When I was growing up my mother would buy magazines. I remember looking at the images and wishing I looked like the women in the photos. Of course I didn’t realize how much it affected me at the time. It wasn’t until later I truly understood how those images contributed to how I felt about myself. They dictated how I should look and even told me how to get there with all the latest diet craze. It took a toll on how I viewed myself. It really impacted my eating, exercising regime, and dictated the voice in my head that continued to push for something I was not. It wreaked havoc on my self esteem and exploded my insecurities. I promised myself that if I had a daughter I would never buy magazines. I never wanted my daughter to think she had to look like someone else. I didn’t want her to think she had to be something other than herself. AND then the internet happened. It’s one big magazine plus so much more.

Now it’s not just an image or two that we are comparing ourselves to. It’s an endless stream of images. A door that is always open for you to see someone that doesn’t look like you.

And it’s not just an image, it’s more. Social media allows us to peer into other people’s lives. We aren’t just comparing how we look. We now compare our whole lives to someone else’s–in fact, lots of other people! Or so we think it is their whole life. It can leave us with feeling like our life is deficient in some way, that we are deficient… not good enough. The lens we use when we scroll through social media is that of “what I am not”. I don’t look like that, I don’t have that, I am not doing that, I am not doing enough. Questioning every part of ourselves, leaving us feeling we are doing life wrong.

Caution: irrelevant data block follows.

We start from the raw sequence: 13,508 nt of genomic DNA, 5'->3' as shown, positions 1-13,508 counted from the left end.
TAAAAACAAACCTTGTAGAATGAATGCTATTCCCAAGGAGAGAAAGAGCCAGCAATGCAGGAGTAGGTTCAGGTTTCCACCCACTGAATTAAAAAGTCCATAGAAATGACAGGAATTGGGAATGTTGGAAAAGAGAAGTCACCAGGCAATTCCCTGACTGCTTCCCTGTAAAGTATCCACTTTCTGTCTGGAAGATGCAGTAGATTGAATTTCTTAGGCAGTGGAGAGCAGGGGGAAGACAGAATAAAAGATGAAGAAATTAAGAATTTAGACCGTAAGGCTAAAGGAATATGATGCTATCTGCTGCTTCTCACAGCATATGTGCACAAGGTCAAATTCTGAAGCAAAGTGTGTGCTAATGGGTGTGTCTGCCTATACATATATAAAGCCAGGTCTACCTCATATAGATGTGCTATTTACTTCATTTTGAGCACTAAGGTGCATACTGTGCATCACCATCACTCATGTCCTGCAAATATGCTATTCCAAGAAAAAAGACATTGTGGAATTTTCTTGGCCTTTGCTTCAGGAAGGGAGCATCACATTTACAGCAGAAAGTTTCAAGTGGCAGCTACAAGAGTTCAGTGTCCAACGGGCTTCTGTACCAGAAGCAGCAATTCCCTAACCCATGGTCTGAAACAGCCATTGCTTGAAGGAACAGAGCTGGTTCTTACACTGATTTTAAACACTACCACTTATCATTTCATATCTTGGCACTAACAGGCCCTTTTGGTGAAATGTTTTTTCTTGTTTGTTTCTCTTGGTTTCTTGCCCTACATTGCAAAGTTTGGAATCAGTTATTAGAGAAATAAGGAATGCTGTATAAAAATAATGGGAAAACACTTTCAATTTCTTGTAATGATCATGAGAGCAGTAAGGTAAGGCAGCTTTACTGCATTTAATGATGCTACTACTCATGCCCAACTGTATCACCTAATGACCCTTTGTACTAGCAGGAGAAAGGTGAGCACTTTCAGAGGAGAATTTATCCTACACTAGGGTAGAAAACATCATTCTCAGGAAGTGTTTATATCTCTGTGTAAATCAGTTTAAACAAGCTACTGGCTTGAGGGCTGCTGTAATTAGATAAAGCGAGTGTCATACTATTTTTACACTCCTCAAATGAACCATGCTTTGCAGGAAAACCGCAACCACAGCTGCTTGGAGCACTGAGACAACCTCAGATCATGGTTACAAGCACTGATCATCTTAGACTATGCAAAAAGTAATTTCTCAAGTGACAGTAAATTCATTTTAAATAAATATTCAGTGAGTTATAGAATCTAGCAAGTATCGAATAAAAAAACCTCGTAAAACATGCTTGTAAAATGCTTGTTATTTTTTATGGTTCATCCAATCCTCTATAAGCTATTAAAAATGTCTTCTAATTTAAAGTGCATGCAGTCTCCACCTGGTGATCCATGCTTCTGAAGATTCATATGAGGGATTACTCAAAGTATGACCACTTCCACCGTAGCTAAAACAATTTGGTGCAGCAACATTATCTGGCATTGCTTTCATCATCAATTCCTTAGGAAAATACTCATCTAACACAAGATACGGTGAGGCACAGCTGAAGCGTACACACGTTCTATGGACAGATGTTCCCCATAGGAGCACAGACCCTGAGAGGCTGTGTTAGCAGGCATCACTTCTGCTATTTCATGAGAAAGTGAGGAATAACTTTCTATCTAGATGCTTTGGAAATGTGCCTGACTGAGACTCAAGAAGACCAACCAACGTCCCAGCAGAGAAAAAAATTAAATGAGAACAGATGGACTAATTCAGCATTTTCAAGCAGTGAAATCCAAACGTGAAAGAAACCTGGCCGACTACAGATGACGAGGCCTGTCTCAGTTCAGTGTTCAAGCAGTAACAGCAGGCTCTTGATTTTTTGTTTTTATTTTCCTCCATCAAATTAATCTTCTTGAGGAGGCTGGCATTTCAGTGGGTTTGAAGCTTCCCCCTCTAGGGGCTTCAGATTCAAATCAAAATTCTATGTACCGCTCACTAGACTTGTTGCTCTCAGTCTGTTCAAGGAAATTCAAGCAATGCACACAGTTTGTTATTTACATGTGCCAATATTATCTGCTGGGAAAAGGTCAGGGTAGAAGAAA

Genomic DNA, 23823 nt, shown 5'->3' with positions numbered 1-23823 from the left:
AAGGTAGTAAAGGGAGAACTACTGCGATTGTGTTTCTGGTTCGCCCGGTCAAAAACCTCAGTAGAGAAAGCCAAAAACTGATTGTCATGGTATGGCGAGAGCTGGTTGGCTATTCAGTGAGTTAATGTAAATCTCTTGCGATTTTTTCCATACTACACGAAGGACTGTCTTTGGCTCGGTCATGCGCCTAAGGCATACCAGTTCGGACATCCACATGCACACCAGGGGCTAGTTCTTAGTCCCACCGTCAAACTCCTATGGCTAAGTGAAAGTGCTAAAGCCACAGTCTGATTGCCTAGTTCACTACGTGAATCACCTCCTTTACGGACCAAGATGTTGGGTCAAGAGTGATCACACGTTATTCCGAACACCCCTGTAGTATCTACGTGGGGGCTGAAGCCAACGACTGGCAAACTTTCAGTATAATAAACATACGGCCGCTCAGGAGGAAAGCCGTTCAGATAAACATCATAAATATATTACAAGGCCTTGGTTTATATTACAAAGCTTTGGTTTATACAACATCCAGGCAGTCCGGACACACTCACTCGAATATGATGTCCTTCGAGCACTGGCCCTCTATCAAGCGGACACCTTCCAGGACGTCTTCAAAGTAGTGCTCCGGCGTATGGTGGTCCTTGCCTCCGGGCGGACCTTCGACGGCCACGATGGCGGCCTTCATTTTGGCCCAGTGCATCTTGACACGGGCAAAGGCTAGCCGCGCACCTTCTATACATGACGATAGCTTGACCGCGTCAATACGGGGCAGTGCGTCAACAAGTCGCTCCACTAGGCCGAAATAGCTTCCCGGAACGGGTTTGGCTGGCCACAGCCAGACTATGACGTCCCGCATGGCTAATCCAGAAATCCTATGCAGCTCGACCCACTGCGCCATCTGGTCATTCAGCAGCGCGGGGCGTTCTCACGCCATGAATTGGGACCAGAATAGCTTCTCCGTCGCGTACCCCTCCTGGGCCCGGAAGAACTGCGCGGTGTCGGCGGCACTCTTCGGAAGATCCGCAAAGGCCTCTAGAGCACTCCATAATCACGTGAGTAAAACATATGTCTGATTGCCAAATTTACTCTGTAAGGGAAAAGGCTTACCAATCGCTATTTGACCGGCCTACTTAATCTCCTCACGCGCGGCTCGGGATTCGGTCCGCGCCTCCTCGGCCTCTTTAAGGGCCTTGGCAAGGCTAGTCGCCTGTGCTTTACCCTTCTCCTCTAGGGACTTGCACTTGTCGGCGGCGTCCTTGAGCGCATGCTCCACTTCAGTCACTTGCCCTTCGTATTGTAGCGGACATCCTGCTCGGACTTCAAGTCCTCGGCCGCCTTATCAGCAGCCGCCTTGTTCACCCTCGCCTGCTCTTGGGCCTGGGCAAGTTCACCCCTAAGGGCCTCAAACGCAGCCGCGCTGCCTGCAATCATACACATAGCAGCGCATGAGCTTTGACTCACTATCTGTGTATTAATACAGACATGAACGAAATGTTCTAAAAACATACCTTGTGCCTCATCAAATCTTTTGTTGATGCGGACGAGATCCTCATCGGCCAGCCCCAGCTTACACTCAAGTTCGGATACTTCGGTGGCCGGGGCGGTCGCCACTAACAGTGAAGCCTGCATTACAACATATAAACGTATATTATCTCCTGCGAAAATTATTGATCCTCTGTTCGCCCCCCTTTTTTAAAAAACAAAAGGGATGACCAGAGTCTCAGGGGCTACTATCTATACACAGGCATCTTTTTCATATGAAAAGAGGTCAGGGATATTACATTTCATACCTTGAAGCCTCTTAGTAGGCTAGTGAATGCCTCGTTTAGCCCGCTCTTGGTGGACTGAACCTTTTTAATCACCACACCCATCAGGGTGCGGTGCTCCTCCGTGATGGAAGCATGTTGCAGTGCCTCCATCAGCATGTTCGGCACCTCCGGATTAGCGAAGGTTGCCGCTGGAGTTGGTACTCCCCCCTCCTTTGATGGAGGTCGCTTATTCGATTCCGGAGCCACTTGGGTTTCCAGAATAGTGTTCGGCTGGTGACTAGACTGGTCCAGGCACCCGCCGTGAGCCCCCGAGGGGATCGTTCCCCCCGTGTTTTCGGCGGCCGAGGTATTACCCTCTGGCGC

Social media creates an illusion that everyone is living a perfect life: successful, seems to have it all together, has no struggles, and is an expert at life. This leaves the surfer feeling that something must be wrong with them. Not only do they not look the right way, but now it’s, ‘I don’t seem to know how to live life the right way. I must have it all wrong.’ And if we’ve got it all wrong, if our life isn’t following some sort of trajectory that social media dictates, we can feel we aren’t enough in some way. It’s a trap.

It’s hard to see that it isn’t reality. We are seeing a snapshot of someone. How do we know someone’s life from a series of photos? We don’t but for some reason we still believe we know them and how they are living life. And of course it must be better than how we are doing life. Perfect, of course.

I want to call Wikipedia and ask them to change the definition of perfect. Here is what I propose: Perfect: for humans, an impossibility, an unachievable state. An illusion some feel others have achieved. Trying to achieve it or holding belief that it is possible will cause pain and likely create another issue or multiple issues. The remedy: transparency by all to distill the illusion and squash the feelings of vulnerability in disclosing non perfectiness.

If there are other areas in your life where you feel you are being compared to others, it can compound these ideals making it difficult to withstand the comparison trap.

Comparison robs us of our joy, taking us to a place where we feel less than. I know comparing is hard not to do. One thing to keep in mind that might be helpful: isn’t a person’s character what’s fundamentally important? And how do we know someone’s character from a series of photos? We don’t. So when you’re scrolling, remember you really don’t know their life. No one is posting the difficult moments they experience. No one is posting the mistakes they make.

A good mantra to remember is: I have enough, I do enough, I am enough. Remembering this while scrolling through social media is a good way to keep yourself grounded and less likely to compare yourself to others.

Please read the other blogs in this series: